The University of the Sorbonne in Paris organized a video conference with Edward Snowden last December. The former agent of the National Security Agency of the United States and author of one of the greater leaks of history lives now in Russia. It was an absolute success. Snowden spoke of privacy: "A thoughtless thought, a youthful indiscretion or a mistake that is forgotten are things that have already ceased to exist," he said. They do not exist because everything is recorded.
Facebook is one of the most visible companies that live to conserve and analyze all that information, but there are hundreds of actors in the trade and data collection. During 2018 Facebook has been involved in major scandals related to the privacy of its users: Cambridge Analytica; the use of the social network by Russian agents to influence US policy; Data loss of almost 30 million accounts.
This week, Apple has decided that Facebook can not place apps on its platform during a trial period before releasing them to the market. The reason: Zuckerberg's company used this to monitor young people who paid to know all their online activity. In spite of everything, Facebook has just announced more than 1,500 million daily users in December (9% more than the previous year) and record profits in the last quarter.
The youngest are the ones who use Facebook the least, and the most aware are the loss of privacy, but they are on Instagram and WhatsApp, property of Zuckerberg. It does not seem that the new generation will leave the Network to preserve their privacy. The auditorium of the Snowden talk at the Sorbonne was full of members of the Z generation, those who come after the millennials They assume that online privacy is impossible: they know that everything that is on the mobile or in the browser can be public one day.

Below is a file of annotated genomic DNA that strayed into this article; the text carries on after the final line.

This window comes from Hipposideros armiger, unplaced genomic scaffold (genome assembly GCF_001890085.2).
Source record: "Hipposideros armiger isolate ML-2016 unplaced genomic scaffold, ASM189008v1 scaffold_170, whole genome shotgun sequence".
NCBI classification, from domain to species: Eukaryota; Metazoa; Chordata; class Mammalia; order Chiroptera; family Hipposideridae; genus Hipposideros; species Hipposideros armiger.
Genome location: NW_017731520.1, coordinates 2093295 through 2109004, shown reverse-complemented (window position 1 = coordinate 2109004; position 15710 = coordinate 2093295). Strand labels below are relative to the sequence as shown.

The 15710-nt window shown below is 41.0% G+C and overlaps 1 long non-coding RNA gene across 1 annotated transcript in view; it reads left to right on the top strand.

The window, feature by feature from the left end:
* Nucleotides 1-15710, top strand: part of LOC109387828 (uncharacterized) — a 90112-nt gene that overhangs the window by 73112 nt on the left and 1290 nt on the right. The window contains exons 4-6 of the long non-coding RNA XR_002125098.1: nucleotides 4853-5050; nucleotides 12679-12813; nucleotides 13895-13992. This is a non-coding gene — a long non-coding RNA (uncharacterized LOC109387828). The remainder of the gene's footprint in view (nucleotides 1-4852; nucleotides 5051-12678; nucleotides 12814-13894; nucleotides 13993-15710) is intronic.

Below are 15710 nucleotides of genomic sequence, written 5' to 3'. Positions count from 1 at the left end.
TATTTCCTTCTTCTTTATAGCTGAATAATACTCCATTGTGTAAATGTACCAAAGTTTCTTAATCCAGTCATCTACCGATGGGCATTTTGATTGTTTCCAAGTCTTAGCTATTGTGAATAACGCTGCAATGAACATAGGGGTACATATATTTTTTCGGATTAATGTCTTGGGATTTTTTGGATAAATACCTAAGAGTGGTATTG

The mobile is too valuable
Snowden is an idol because it uncovered what a generation assumes as inevitable: everything is recorded and our online actions can be used to sink our reputation, manipulate our opinion or predict our behavior. But even if we intuit it, we do not abandon the mobile phone or the Internet. It is too valuable: it is not negotiated.
What to do? There are at least three options. One, to legislate more before the big companies whose business is to collect and sell data. Two, reduce the use of the mobile phone to the minimum and try to leave as little trace as possible with open source tools. Three, resign yourself to espionage and trust that you do not touch us because you are unimportant.